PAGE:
In the past few years I’ve got more and more accustomed to computer science concepts that were foreign to me earlier in my career: one of the most interesting aspects that I’ve focused on is probabilistic data structures, which I want to cover with a few posts in the upcoming months.
My excitement around these structures come from the fact that they enable us to accomplish tasks that were impractical before, and can really influence the way we design software — for example, Reddit counts unique views with a probabilistic data structure as it lets them scale more efficiently.
What’s all the fuss about?
Let’s get practical very quickly — imagine you have a set of records and want to calculate if an element is part of that set:
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Here we are loading the entire set in memory and then loop (
over it to figure out if our element is part of it.
Let’s say we want to figure out the resources used by this script:
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As you can see, the time spent in running the script is minimal, and memory is also “low”. What happens when we beef up our original list?
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See, the figures change quite drastically — it’s not even the execution time
that should scare you (most of the time is spent in filling the array, not in the
.includes(...)), but rather the amount of memory the process is consuming: as usual,
the more data we use, the more memory we consume (no shit, Sherlock!).
This is exactly the problem that probabilistic data structures try to solve, as you:
- might not have enough available resources
- might not need a precise answer to your problem
If you can trade certainty off for the sake of staying lightweight, a Bloom filter would, for example, be the right data structure for this particular use case:
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In this case the bloom filter has given us the same output (with a degree of certainty) while using 10MB of RAM rather than 500MB. Oh, boy!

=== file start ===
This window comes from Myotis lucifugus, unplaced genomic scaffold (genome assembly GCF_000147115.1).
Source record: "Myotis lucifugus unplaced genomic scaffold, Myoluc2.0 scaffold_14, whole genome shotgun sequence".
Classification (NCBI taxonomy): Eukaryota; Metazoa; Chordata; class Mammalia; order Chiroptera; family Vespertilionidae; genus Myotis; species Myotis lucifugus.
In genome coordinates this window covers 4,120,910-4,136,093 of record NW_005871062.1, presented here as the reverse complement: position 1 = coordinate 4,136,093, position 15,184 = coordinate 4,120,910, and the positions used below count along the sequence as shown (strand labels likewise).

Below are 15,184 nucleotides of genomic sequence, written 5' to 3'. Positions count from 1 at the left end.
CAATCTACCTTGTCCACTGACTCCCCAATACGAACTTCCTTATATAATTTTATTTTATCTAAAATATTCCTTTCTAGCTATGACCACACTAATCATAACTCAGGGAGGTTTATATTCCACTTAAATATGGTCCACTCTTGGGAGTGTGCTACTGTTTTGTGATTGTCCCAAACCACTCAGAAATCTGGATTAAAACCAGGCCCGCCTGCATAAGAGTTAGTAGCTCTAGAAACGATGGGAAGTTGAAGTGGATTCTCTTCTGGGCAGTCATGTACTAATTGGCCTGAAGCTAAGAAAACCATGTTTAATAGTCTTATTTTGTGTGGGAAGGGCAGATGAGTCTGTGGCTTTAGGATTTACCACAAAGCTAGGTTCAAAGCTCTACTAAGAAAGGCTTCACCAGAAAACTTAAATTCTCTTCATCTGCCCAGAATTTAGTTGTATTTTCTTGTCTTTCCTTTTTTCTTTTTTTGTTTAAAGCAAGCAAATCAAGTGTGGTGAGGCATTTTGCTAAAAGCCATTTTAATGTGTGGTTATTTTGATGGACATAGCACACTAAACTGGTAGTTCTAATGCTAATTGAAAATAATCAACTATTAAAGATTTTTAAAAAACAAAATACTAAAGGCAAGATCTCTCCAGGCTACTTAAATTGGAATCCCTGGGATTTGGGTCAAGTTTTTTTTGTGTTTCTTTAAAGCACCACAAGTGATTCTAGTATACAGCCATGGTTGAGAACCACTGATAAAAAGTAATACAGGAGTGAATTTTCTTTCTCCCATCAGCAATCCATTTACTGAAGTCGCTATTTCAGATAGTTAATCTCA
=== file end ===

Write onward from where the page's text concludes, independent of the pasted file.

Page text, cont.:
This is exactly what probabilistic data structures help you with: you need an answer with a degree of certainty and don’t care if they’re off by a tiny bit — because to get an exact answer you would require an impractical amount of resources.
Who cares if that video has been seen by 1M unique users or 1.000.371 ones? If you find yourself in this situation, chances are that a probabilistic structure would fit extremely well in your architecture.
I have only really started to scratch the surface of what is possible thanks to probabilistic data structures but, if you are fascinated as much as I am, you will find some of my next articles interesting enough, as I am planning to cover the ones that I understand better in the upcoming weeks — namely HyperLogLog (by far my favorite data structure) and Bloom filters.
The papers behind these data structures are pretty math-heavy and I do not understand half of that jazz :) so we’re going to take a look at them with more of a simplistic, practical view than a theoretical one.
Just before you leave…
One thing I want to clarify: the specific numbers you’ve seen in this post will vary from platform to platform, so don’t look at the absolute numbers but rather at the magnitude of the difference. Also, here I just focused on one application of Bloom filters, which demonstrates their advantage in terms of space complexity, but time complexity should be accounted for as well — that’s material for another post!